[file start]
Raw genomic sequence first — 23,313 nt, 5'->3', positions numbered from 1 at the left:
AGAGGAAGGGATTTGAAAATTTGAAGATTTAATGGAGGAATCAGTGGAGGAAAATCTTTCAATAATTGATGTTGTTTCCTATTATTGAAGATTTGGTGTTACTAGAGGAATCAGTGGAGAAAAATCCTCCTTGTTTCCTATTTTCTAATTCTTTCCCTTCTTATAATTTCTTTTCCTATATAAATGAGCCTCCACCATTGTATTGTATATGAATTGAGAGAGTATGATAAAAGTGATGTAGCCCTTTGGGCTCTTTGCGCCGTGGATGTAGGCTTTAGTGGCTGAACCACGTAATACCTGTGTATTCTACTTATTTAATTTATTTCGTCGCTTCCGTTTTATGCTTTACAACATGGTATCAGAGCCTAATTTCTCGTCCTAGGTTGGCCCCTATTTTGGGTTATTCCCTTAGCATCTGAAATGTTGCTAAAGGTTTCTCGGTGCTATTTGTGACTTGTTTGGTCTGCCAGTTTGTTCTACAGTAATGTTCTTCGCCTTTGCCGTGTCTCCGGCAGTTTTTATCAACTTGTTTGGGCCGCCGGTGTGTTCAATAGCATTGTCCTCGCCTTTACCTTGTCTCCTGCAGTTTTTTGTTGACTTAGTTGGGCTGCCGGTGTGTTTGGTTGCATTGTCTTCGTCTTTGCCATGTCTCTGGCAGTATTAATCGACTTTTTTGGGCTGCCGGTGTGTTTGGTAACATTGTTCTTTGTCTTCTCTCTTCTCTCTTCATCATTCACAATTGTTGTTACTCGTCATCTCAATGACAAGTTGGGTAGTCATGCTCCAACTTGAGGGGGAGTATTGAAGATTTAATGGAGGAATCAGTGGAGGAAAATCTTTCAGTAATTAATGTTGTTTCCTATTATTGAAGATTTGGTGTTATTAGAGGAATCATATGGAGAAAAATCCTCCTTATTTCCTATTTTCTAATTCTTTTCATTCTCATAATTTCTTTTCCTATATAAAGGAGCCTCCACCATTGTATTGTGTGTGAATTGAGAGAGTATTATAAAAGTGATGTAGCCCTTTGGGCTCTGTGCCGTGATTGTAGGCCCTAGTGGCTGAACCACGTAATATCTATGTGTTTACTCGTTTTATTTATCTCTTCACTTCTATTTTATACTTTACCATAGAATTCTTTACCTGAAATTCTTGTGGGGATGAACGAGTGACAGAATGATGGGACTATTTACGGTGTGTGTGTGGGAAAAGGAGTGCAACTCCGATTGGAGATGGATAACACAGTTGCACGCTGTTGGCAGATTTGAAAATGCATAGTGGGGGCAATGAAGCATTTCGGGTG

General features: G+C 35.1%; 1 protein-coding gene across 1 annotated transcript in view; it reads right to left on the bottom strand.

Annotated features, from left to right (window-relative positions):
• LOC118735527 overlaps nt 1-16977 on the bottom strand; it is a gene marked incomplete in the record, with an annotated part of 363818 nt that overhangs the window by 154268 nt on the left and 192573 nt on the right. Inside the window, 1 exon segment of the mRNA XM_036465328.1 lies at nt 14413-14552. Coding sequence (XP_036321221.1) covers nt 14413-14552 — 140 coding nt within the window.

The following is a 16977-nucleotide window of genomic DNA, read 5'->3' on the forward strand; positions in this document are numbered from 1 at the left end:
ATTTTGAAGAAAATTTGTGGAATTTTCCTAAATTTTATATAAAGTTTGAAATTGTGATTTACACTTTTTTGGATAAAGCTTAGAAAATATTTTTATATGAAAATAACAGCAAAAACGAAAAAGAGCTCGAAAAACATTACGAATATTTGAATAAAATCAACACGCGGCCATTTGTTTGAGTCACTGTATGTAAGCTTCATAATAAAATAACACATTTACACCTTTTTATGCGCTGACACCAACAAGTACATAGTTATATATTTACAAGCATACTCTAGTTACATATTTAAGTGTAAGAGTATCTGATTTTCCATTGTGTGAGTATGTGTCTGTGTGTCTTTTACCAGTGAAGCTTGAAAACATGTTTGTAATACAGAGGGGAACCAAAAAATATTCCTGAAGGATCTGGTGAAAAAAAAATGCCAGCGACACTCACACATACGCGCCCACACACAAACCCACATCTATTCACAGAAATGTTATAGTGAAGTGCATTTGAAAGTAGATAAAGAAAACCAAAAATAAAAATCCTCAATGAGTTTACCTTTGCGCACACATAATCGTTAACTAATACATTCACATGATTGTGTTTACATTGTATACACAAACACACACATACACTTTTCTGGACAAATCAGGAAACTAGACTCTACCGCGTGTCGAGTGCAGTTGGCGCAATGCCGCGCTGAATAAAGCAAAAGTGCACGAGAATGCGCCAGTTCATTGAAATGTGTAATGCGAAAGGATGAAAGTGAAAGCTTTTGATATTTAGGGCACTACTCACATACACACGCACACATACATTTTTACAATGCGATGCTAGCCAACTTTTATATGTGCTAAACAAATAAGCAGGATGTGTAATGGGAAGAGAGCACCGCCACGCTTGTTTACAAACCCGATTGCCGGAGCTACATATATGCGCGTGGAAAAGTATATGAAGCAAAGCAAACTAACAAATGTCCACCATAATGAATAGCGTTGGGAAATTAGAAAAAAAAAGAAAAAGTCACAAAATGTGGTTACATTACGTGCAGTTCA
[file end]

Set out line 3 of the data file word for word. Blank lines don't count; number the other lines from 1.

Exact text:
General features: G+C 35.1%; 1 protein-coding gene across 1 annotated transcript in view; it reads right to left on the bottom strand.